September 3, 2013
This article was written in 2013, and estimates for the effectiveness of interventions have changed since then. We recommend visiting GiveWell for more up to date estimates.
Imagine you are setting out on a dangerous expedition through the Arctic on a limited budget. The grizzled old prospector at the general store shakes his head sadly: you can't afford everything you need; you'll just have to purchase the bare essentials and hope you get lucky. But what is essential? Should you buy the warmest parka, if it means you can't afford a sleeping bag? Should you bring an extra week's food, just in case, even if it means going without a rifle? Or can you buy the rifle, leave the food, and hunt for your dinner?
And how about the field guide to Arctic flowers? You like flowers, and you'd hate to feel like you're failing to appreciate the harsh yet delicate environment around you. And a digital camera, of course - if you make it back alive, you'll have to put the Arctic expedition pics up on Facebook. And a hand-crafted scarf with authentic Inuit tribal patterns woven from organic fibres! Wicked!
...but of course buying any of those items would be insane. The problem is what economists call opportunity costs: buying one thing costs money that could be used to buy others. A hand-crafted designer scarf might have some value in the Arctic, but it would cost so much it would prevent you from buying much more important things. And when your life is on the line, things like impressing your friends and buying organic pale in comparison. You have one goal - staying alive - and your only problem is how to distribute your resources to keep your chances as high as possible. These sorts of economics concepts are natural enough when faced with a journey through the freezing tundra.
But they are decidedly not natural when facing a decision about charitable giving. Most donors say they want to "help people". If that's true, they should try to distribute their resources to help people as much as possible. Most people don't. In the "Buy A Brushstroke"campaign, eleven thousand British donors gave a total of 550,000 pounds to keep the famous painting "Blue Rigi" in a UK museum. If they had given that 550,000 pounds to buy better sanitation systems in African villages instead, the latest statistics suggest it would have saved the lives of about one thousand two hundred people from disease. Each individual $50 donation could have given a year of normal life back to a Third Worlder afflicted with a disabling condition like blindness or limb deformity.
Most of those 11,000 donors genuinely wanted to help people by preserving access to the original canvas of a beautiful painting. And most of those 11,000 donors, if you asked, would say that a thousand people's lives are more important than a beautiful painting, original or no. But these people didn't have the proper mental habits to realize that was the choice before them, and so a beautiful painting remains in a British museum and somewhere in the Third World a thousand people are dead.
If you are to "love your neighbor as yourself", then you should be as careful in maximizing the benefit to others when donating to charity as you would be in maximizing the benefit to yourself when choosing purchases for a polar trek. And if you wouldn't buy a pretty picture to hang on your sled in preference to a parka, you should consider not helping save a famous painting in preference to helping save a thousand lives.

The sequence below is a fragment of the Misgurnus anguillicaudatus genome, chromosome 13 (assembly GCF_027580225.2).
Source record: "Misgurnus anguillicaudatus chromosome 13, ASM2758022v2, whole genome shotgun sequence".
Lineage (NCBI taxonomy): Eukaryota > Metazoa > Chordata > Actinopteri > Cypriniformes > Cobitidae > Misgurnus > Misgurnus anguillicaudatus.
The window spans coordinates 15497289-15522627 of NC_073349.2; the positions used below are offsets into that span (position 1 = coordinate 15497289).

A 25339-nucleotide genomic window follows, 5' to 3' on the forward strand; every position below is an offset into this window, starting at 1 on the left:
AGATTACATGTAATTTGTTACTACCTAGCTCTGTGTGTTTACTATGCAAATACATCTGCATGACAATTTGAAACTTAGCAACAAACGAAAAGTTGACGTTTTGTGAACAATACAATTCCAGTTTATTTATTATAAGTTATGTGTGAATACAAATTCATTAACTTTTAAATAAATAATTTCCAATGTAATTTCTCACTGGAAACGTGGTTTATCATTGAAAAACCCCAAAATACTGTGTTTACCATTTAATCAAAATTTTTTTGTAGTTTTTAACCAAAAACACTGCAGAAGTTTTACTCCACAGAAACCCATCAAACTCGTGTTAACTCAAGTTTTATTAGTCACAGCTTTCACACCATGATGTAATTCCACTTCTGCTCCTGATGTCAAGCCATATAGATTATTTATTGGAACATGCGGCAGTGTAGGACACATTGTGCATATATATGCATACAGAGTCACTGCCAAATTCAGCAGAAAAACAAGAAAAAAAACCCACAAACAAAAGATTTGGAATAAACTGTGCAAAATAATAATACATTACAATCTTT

Not all charitable choices are as simple as that one, but many charitable choices do have right answers. GiveWell.org, a site which collects and interprets data on the effectiveness of charities, predicts that antimalarial drugs save one child from malaria per $5,000 worth of medicine, but insecticide-treated bed nets save one child from malaria per $500 worth of netting. If you want to save children, donating bed nets instead of antimalarial drugs is the objectively right answer, the same way buying a $500 TV instead of an identical TV that costs $5,000 is the right answer. And since saving a child from diarrheal disease costs $5,000, donating to an organization fighting malaria instead of an organization fighting diarrhea is the right answer, unless you are donating based on some criteria other than whether you're helping children or not.
Say all of the best Arctic explorers agree that the three most important things for surviving in the Arctic are good boots, a good coat, and good food. Perhaps they have run highly unethical studies in which they release thousands of people into the Arctic with different combinations of gear, and consistently find that only the ones with good boots, coats, and food survive. Then there is only one best answer to the question "What gear do I buy if I want to survive" - good boots, good food, and a good coat. Your preferences are irrelevant; you may choose to go with alternate gear, but only if you don't mind dying.
And likewise, there is only one best charity: the one that helps the most people the greatest amount per dollar. This is vague, and it is up to you to decide whether a charity that raises forty children's marks by one letter grade for $100 helps people more or less than one that prevents one fatal case of tuberculosis per $100 or one that saves twenty acres of rainforest per $100. But you cannot abdicate the decision, or you risk ending up like the 11,000 people who accidentally decided that a pretty picture was worth more than a thousand people's lives.
Deciding which charity is the best is hard. It may be straightforward to say that one form of antimalarial therapy is more effective than another. But how do both compare to financing medical research that might or might not develop a "magic bullet" cure for malaria? Or financing development of a new kind of supercomputer that might speed up all medical research? There is no easy answer, but the question has to be asked.